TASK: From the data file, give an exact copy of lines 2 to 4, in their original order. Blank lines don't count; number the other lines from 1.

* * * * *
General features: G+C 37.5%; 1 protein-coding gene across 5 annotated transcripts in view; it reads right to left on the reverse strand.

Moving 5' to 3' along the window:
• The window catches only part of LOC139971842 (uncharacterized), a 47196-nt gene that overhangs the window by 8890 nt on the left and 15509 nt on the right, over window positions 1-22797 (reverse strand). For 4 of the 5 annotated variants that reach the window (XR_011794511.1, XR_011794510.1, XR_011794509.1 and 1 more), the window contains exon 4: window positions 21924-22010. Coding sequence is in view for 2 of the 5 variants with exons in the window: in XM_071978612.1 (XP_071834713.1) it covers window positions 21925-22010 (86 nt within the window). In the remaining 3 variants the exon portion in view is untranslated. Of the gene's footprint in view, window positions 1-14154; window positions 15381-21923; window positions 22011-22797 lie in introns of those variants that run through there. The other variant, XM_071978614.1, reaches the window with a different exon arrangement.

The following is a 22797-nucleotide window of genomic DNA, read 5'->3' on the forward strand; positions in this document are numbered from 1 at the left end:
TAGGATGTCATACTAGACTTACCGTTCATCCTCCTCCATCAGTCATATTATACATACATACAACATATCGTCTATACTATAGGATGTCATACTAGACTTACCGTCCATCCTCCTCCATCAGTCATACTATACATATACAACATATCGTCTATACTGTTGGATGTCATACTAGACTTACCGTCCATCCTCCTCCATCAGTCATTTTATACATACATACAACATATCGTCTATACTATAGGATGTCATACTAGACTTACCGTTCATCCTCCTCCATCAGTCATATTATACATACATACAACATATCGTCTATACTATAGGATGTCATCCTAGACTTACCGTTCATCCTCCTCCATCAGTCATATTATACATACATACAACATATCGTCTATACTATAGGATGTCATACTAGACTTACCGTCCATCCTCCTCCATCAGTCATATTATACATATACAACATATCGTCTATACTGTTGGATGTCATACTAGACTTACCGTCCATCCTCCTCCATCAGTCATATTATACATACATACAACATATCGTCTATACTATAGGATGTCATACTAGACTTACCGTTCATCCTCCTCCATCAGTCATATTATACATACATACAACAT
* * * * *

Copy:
Moving 5' to 3' along the window:
• The window catches only part of LOC139971842 (uncharacterized), a 47196-nt gene that overhangs the window by 8890 nt on the left and 15509 nt on the right, over window positions 1-22797 (reverse strand). For 4 of the 5 annotated variants that reach the window (XR_011794511.1, XR_011794510.1, XR_011794509.1 and 1 more), the window contains exon 4: window positions 21924-22010. Coding sequence is in view for 2 of the 5 variants with exons in the window: in XM_071978612.1 (XP_071834713.1) it covers window positions 21925-22010 (86 nt within the window). In the remaining 3 variants the exon portion in view is untranslated. Of the gene's footprint in view, window positions 1-14154; window positions 15381-21923; window positions 22011-22797 lie in introns of those variants that run through there. The other variant, XM_071978614.1, reaches the window with a different exon arrangement.

The following is a 22797-nucleotide window of genomic DNA, read 5'->3' on the forward strand; positions in this document are numbered from 1 at the left end: